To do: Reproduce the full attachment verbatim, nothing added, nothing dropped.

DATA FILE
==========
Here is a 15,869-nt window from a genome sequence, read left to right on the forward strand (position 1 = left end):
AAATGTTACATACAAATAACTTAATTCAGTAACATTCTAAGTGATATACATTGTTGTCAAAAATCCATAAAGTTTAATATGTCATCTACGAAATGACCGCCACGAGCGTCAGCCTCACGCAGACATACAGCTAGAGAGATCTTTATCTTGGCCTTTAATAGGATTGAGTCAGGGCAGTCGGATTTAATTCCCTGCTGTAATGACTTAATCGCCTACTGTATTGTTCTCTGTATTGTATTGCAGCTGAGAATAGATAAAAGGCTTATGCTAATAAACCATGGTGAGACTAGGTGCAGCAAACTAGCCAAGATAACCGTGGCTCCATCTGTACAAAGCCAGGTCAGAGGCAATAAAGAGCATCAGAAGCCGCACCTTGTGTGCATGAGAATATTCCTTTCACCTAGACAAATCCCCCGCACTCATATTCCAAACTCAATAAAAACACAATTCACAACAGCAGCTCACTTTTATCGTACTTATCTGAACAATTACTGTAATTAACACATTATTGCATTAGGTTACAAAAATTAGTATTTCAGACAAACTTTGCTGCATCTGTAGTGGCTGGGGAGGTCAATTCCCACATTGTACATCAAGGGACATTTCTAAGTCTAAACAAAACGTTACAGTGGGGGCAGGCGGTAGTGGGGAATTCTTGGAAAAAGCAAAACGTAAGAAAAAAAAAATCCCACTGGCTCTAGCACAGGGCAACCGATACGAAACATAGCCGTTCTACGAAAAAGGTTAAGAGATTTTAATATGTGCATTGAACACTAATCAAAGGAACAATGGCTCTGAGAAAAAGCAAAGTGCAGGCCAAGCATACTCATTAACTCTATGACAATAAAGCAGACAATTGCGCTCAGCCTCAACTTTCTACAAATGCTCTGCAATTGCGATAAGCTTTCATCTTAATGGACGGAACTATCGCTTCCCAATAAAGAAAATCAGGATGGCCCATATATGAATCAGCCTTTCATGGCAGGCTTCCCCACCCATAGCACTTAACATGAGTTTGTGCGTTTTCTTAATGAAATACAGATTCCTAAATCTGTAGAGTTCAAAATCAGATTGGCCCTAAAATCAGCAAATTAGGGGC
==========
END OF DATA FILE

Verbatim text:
Here is a 15,869-nt window from a genome sequence, read left to right on the forward strand (position 1 = left end):
AAATGTTACATACAAATAACTTAATTCAGTAACATTCTAAGTGATATACATTGTTGTCAAAAATCCATAAAGTTTAATATGTCATCTACGAAATGACCGCCACGAGCGTCAGCCTCACGCAGACATACAGCTAGAGAGATCTTTATCTTGGCCTTTAATAGGATTGAGTCAGGGCAGTCGGATTTAATTCCCTGCTGTAATGACTTAATCGCCTACTGTATTGTTCTCTGTATTGTATTGCAGCTGAGAATAGATAAAAGGCTTATGCTAATAAACCATGGTGAGACTAGGTGCAGCAAACTAGCCAAGATAACCGTGGCTCCATCTGTACAAAGCCAGGTCAGAGGCAATAAAGAGCATCAGAAGCCGCACCTTGTGTGCATGAGAATATTCCTTTCACCTAGACAAATCCCCCGCACTCATATTCCAAACTCAATAAAAACACAATTCACAACAGCAGCTCACTTTTATCGTACTTATCTGAACAATTACTGTAATTAACACATTATTGCATTAGGTTACAAAAATTAGTATTTCAGACAAACTTTGCTGCATCTGTAGTGGCTGGGGAGGTCAATTCCCACATTGTACATCAAGGGACATTTCTAAGTCTAAACAAAACGTTACAGTGGGGGCAGGCGGTAGTGGGGAATTCTTGGAAAAAGCAAAACGTAAGAAAAAAAAAATCCCACTGGCTCTAGCACAGGGCAACCGATACGAAACATAGCCGTTCTACGAAAAAGGTTAAGAGATTTTAATATGTGCATTGAACACTAATCAAAGGAACAATGGCTCTGAGAAAAAGCAAAGTGCAGGCCAAGCATACTCATTAACTCTATGACAATAAAGCAGACAATTGCGCTCAGCCTCAACTTTCTACAAATGCTCTGCAATTGCGATAAGCTTTCATCTTAATGGACGGAACTATCGCTTCCCAATAAAGAAAATCAGGATGGCCCATATATGAATCAGCCTTTCATGGCAGGCTTCCCCACCCATAGCACTTAACATGAGTTTGTGCGTTTTCTTAATGAAATACAGATTCCTAAATCTGTAGAGTTCAAAATCAGATTGGCCCTAAAATCAGCAAATTAGGGGC